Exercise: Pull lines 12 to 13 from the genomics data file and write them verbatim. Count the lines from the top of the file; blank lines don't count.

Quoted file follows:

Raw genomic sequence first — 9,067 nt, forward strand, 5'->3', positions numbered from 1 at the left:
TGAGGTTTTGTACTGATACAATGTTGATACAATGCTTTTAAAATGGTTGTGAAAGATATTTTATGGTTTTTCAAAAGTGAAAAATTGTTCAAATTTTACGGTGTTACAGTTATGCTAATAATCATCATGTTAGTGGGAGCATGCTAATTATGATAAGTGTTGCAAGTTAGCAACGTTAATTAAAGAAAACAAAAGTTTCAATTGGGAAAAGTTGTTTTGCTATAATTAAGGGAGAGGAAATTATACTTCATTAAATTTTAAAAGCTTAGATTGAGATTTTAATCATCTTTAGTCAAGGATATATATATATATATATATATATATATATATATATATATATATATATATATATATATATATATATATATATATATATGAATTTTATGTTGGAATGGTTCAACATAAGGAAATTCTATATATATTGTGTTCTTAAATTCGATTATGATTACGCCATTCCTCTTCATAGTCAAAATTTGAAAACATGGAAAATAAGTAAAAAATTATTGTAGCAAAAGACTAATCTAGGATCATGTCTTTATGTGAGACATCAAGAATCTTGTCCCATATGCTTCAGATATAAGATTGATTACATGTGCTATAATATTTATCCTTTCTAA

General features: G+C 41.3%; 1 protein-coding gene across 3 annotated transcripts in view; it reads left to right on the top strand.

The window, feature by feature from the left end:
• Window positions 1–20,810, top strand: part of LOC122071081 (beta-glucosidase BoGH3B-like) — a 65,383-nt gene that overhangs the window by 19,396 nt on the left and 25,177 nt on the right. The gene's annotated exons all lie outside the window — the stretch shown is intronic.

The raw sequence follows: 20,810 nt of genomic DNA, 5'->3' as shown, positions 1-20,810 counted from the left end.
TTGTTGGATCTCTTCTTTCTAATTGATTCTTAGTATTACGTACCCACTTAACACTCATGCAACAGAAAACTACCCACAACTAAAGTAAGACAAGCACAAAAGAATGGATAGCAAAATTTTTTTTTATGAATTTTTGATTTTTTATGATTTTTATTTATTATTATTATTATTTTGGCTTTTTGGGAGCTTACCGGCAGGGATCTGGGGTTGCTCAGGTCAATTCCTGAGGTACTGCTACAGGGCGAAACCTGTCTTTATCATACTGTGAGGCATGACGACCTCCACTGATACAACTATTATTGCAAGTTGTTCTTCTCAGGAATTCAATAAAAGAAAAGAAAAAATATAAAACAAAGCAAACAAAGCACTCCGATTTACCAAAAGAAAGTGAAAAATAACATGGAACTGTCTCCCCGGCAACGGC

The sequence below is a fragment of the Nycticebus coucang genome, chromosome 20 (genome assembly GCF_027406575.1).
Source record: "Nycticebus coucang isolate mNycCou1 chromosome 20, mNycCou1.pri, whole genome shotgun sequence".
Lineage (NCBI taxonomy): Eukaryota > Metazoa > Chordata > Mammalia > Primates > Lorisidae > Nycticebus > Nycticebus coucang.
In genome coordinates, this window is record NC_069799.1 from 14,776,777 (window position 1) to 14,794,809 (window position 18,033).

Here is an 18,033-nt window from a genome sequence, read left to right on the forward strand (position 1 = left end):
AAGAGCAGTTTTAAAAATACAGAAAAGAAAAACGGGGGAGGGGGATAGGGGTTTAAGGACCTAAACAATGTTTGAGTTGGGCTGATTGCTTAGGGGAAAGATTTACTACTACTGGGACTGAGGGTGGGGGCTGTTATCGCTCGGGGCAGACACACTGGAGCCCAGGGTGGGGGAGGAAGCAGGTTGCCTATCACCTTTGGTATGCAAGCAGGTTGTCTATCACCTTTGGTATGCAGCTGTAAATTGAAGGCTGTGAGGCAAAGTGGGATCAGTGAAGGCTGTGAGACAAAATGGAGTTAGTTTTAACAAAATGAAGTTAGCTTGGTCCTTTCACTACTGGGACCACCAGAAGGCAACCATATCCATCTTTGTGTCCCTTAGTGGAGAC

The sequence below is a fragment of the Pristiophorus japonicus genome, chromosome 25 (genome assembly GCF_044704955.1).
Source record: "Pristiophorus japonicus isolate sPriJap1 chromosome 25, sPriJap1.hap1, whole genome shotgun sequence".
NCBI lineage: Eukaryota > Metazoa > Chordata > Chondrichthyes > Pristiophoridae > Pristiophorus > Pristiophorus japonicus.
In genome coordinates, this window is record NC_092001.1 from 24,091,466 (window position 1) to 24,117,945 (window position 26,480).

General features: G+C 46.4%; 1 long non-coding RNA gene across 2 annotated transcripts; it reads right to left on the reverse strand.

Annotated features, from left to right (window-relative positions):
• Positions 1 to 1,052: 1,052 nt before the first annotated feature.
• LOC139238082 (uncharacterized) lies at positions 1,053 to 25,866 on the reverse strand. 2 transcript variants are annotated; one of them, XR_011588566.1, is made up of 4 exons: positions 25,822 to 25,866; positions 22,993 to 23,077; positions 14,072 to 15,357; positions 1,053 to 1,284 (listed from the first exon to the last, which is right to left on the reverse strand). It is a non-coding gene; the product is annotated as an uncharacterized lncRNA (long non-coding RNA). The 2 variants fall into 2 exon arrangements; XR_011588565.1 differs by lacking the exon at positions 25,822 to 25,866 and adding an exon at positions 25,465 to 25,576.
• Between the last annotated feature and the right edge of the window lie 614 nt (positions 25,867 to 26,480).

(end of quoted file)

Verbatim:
Here is an 18,033-nt window from a genome sequence, read left to right on the forward strand (position 1 = left end):
AAGAGCAGTTTTAAAAATACAGAAAAGAAAAACGGGGGAGGGGGATAGGGGTTTAAGGACCTAAACAATGTTTGAGTTGGGCTGATTGCTTAGGGGAAAGATTTACTACTACTGGGACTGAGGGTGGGGGCTGTTATCGCTCGGGGCAGACACACTGGAGCCCAGGGTGGGGGAGGAAGCAGGTTGCCTATCACCTTTGGTATGCAAGCAGGTTGTCTATCACCTTTGGTATGCAGCTGTAAATTGAAGGCTGTGAGGCAAAGTGGGATCAGTGAAGGCTGTGAGACAAAATGGAGTTAGTTTTAACAAAATGAAGTTAGCTTGGTCCTTTCACTACTGGGACCACCAGAAGGCAACCATATCCATCTTTGTGTCCCTTAGTGGAGAC